Tuesday morning, a nine-year-old boy from my church passed away. He’d been battling liver cancer for the last three years.
It’s so hard to process, honestly. I can’t begin to imagine what the family is going through right now.
Hopefully you’re not, but maybe you’re in a situation where you’re grieving or trying to figure out how to help people who are.
Here are 3 tips on what to do and what not to do.
1. Sometimes, it’s better to say NOTHING
Words can be powerful and encouraging, but sometimes they can do more harm than good. Saying “I know how you feel” or “He’s an angel now” doesn’t help the grieving family.
I’ve never lost a child. I’ve never had a child, for that matter. There’s no way I could begin to understand what this poor family at my church is going through.
Now, I did lose my grandma and when one of my closest friends lost her grandma, I did have an idea of how she felt. In that situation, I just let her know I was there if she ever wanted to talk. I could understand where she was coming from, but every case is so different that there was no way I knew exactly how she felt.
It’s okay if you don’t know what to say to a grieving family. Just be there for them. Cry with them. Take time to listen. Your presence means a lot.
2. Realize Everyone Grieves Differently
Some people want to be around others while they grieve. Others want to be alone. Some want to talk about it right away. Others don’t.
There are also 5 recognized stages of grief. I found this fascinating YouTube video about Avengers Endgame and the five stages of grief, if you’d like to check it out.
As weird as it sounds, I still haven’t seen Avengers Endgame. I’m waiting for it to be released digitally – so hopefully by next month?!
In the video, Ben explains how the five stages of grief don’t necessarily happen in that order and some people may skip over stages or get stuck in one for a long time.
My primary way of coping with grief from my grandma’s death and now this little boy’s death has been denial. I know it’s not the best way, but I’m still in that stage. I’ve also had plenty of anger and depression.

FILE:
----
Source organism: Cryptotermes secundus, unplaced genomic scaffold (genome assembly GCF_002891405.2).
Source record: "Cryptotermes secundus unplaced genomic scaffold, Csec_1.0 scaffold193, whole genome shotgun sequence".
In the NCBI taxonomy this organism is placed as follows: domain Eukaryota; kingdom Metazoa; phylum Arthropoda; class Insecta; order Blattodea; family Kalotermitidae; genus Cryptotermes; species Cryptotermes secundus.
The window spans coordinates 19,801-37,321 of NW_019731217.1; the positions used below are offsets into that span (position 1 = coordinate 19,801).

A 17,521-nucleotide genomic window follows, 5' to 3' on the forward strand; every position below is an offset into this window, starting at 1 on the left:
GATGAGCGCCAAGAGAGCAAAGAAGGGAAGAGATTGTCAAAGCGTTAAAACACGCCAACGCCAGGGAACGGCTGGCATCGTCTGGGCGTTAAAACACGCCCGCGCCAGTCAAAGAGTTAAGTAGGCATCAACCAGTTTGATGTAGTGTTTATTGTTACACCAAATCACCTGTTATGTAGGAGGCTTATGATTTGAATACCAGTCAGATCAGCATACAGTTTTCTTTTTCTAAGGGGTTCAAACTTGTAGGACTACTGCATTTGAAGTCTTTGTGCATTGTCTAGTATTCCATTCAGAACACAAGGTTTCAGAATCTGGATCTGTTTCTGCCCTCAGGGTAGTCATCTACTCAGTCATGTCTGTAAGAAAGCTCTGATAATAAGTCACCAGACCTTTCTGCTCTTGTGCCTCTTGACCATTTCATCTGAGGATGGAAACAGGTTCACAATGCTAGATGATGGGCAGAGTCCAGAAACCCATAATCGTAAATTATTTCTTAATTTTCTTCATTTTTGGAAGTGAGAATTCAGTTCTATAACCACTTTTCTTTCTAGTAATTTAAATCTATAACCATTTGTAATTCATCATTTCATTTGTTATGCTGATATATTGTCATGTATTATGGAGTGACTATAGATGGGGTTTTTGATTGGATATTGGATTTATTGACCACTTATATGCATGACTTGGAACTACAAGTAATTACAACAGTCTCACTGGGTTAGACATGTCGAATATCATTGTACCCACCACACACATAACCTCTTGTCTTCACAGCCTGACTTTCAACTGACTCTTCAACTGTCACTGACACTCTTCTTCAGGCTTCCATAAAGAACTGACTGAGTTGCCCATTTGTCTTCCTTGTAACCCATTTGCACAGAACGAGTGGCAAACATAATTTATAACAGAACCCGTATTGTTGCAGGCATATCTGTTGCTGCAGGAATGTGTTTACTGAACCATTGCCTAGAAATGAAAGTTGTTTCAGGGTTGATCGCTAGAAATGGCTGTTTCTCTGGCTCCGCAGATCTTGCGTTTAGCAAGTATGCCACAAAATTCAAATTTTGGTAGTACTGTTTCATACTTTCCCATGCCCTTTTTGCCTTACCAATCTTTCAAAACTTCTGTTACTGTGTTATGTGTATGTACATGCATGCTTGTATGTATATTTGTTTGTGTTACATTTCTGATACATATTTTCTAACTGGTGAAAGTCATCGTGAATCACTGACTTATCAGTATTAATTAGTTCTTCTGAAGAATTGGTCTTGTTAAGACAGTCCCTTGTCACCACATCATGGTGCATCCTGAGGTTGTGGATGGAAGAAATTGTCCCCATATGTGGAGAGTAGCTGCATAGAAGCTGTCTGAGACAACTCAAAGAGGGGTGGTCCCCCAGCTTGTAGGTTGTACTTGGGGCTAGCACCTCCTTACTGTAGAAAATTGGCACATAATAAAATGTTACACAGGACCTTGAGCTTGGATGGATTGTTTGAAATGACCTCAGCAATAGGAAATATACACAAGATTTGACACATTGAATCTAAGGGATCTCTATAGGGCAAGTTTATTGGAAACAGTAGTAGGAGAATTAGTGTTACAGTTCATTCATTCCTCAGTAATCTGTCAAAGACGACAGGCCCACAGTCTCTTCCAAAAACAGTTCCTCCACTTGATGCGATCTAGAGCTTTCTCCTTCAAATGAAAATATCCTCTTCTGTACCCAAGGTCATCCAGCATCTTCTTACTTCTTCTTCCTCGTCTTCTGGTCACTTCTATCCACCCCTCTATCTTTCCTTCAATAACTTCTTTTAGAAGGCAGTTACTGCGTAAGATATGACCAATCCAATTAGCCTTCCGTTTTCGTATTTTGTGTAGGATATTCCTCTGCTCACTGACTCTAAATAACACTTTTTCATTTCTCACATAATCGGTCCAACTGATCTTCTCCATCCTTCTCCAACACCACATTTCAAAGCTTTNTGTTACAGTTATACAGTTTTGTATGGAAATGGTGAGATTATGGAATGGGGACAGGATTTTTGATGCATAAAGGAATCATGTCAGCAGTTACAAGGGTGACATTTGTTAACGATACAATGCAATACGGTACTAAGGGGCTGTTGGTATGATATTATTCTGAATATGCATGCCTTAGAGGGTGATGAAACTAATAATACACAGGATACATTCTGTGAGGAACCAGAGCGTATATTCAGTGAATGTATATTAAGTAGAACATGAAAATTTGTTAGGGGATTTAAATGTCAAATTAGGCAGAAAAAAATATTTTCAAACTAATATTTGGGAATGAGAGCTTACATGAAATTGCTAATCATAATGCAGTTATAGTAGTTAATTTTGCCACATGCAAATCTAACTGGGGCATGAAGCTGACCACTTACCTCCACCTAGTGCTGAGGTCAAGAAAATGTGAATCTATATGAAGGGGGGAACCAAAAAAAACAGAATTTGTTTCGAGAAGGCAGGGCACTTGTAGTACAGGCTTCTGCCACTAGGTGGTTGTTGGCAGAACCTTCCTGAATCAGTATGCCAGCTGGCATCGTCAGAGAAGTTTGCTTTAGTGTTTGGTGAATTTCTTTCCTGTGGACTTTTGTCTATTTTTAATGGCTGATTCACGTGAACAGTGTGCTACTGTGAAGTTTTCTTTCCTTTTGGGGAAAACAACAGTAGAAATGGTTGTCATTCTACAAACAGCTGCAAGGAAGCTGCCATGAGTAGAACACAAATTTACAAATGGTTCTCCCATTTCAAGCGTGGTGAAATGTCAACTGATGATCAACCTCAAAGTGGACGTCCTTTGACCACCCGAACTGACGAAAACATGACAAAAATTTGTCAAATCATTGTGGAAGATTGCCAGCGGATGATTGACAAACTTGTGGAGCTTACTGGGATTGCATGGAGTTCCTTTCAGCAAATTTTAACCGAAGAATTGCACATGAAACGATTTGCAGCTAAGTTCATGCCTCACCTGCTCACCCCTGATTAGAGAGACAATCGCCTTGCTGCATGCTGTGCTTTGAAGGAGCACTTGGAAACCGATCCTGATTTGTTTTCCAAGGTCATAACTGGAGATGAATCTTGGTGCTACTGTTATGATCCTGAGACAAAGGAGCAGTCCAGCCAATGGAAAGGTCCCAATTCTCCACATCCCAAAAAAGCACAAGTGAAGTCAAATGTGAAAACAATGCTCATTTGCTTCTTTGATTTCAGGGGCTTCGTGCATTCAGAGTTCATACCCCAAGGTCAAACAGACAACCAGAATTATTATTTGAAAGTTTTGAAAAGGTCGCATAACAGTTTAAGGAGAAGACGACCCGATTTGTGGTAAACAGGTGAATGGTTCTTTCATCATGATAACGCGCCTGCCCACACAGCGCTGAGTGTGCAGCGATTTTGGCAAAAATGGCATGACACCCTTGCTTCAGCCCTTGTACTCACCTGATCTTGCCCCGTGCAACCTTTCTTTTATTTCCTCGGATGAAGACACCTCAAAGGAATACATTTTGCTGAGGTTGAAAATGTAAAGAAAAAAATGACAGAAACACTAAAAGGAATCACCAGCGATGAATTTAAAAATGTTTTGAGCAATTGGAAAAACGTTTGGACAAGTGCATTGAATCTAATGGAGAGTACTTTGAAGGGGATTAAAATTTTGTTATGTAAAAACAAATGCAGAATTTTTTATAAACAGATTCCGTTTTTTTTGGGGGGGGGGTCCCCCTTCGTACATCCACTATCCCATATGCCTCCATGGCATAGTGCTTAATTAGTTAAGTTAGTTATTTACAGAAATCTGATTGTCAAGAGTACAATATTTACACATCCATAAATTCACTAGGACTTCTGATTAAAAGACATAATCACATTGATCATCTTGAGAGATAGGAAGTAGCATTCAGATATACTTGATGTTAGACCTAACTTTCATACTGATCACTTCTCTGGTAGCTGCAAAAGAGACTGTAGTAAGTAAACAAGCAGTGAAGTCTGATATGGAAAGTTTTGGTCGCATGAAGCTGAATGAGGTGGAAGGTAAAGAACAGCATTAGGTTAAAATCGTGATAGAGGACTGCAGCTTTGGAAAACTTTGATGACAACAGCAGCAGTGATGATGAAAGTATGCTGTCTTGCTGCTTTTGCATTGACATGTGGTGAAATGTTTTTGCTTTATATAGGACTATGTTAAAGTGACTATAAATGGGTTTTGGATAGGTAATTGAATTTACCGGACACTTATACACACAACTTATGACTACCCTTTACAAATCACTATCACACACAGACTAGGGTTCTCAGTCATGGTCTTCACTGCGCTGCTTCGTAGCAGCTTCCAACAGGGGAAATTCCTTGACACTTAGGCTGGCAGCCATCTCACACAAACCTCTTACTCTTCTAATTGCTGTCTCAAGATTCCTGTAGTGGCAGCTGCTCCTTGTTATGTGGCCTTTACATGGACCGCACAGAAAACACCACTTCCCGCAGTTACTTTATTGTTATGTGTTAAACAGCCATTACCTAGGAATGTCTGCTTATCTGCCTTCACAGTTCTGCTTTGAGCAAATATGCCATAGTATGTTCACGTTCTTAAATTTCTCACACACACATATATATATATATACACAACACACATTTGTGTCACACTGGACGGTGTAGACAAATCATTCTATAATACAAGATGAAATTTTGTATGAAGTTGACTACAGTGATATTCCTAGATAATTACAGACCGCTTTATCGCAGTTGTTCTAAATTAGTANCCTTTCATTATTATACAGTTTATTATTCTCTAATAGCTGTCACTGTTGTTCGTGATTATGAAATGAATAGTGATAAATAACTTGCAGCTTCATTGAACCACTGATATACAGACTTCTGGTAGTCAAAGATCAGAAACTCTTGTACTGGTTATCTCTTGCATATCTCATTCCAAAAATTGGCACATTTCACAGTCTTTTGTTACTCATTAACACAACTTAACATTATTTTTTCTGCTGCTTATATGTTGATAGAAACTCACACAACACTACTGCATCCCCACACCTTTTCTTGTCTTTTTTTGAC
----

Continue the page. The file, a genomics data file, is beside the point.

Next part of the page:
Maybe acceptance will come some day, but it just hasn’t yet.
So if you’re in a situation where a friend or loved one is grieving, try to pick up on their emotions. Are they in a talking mood? Do they want to be alone? Are they depressed? Understanding where they are right now is a good indicator of how to console them.
Trying to get someone in the denial stage to “accept” the death isn’t the best idea. Or trying to get someone to talk about it, when they’re obviously not ready.
3. Be There
After losing a loved one, life never goes back to “normal”. The family slowly develops a new routine, but things never go back to the way they were.
As a friend or family member of someone grieving, the best thing to do is ride the waves with them. My grandma had a really close friend named Shirley. She’s been super close to our whole family. Since my grandma died, she’s really been there for my mom. On Mother’s Day, my mom went to her house for a little bit.
You can never take the place of someone who’s died, but your friends may need you to take a different role.
I’m so thankful for the way Shirley’s been there for my mom.
Shirley recently lost both of her sons to health issues. One of her daughters lives super far away and the other one is nearby, but trapped in a horrible situation. So my mom’s also been there for Shirley, which has been wonderful for both of them.
Even just letting someone know that you’re there for them is helpful.
I’m sorry I don’t have super specific “do this” ideas. Every situation truly is different. I guess my last piece of advice would be to be sensitive. If something you’re thinking of saying or doing could be perceived the wrong way, just don’t do it.
I’ve heard a few people at my church talk to this grieving family or indirectly say something like, “Maybe God took your son to spare him from a life of trouble down the road. He could’ve been a murderer or in prison…”
That INFURIATED me when I heard people say that. Who in their right mind thinks the family wants to hear that?
The truth is, we don’t know what God’s plans are. Maybe God is sparing this boy from something that could’ve happened later, but that’s not for us to know.
While it’s true that God has a plan for everything and that there is something good that can come from the bad, some comments just don’t need to be made.
The best thing to do is give grieving families time to process their loss in their own way. While Christians have the hope of seeing their loved one in heaven again, that doesn’t make the time here on earth any easier.
What tips do you have for comforting a grieving family?
Feel free to comment below.
Thanks for reading!
~ RaeAnn Jent